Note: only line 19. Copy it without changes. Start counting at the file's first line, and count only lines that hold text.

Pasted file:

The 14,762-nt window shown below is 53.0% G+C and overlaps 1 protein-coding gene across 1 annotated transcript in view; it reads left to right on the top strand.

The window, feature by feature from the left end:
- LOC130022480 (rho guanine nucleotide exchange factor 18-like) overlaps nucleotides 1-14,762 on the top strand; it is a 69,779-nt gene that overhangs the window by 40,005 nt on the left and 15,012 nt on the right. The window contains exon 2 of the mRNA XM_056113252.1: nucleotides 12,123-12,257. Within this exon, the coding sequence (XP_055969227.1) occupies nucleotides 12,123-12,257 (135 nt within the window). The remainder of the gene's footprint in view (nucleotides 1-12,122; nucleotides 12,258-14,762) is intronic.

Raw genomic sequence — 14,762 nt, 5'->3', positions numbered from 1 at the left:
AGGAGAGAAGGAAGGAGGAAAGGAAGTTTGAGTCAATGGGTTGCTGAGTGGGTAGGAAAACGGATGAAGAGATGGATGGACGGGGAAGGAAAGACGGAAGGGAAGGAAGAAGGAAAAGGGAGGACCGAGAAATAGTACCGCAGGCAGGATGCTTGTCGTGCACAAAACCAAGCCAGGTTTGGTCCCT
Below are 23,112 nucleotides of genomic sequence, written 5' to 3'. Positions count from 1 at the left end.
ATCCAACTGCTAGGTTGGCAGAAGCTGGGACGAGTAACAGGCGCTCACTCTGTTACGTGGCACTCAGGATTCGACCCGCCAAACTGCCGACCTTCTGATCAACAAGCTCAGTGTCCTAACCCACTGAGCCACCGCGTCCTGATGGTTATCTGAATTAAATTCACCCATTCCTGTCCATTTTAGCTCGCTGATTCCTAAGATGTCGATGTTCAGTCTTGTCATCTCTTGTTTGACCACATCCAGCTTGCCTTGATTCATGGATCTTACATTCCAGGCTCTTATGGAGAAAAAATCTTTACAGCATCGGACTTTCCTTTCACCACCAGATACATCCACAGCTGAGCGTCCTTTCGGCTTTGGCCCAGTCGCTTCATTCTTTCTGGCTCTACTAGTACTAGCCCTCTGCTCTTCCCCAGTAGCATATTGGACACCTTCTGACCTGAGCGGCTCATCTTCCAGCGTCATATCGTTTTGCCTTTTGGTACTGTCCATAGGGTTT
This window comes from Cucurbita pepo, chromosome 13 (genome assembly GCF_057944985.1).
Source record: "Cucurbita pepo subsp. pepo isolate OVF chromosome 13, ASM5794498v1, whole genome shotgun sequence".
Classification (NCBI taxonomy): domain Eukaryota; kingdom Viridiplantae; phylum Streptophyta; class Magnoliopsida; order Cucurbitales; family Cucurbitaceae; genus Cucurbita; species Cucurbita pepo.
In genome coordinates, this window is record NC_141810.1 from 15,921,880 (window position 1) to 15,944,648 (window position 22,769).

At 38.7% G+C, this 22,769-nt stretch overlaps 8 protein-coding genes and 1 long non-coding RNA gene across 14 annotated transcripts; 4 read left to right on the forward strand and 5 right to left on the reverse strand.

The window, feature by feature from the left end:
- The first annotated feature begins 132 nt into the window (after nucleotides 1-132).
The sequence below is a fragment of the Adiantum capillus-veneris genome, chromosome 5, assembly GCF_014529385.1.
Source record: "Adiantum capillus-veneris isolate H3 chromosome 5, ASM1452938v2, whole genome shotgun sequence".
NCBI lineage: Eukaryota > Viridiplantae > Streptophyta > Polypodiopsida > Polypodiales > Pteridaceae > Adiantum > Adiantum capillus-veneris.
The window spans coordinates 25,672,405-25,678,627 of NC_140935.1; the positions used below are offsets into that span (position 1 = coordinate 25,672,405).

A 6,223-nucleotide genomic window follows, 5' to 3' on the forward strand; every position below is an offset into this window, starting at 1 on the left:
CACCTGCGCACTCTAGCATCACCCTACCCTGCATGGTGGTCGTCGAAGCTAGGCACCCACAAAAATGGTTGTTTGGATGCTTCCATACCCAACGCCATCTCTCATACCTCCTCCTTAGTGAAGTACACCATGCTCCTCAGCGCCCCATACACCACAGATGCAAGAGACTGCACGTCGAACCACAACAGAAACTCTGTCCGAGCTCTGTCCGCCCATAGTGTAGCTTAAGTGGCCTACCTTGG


A 6,223-nucleotide genomic window follows, 5' to 3' on the forward strand; every position below is an offset into this window, starting at 1 on the left: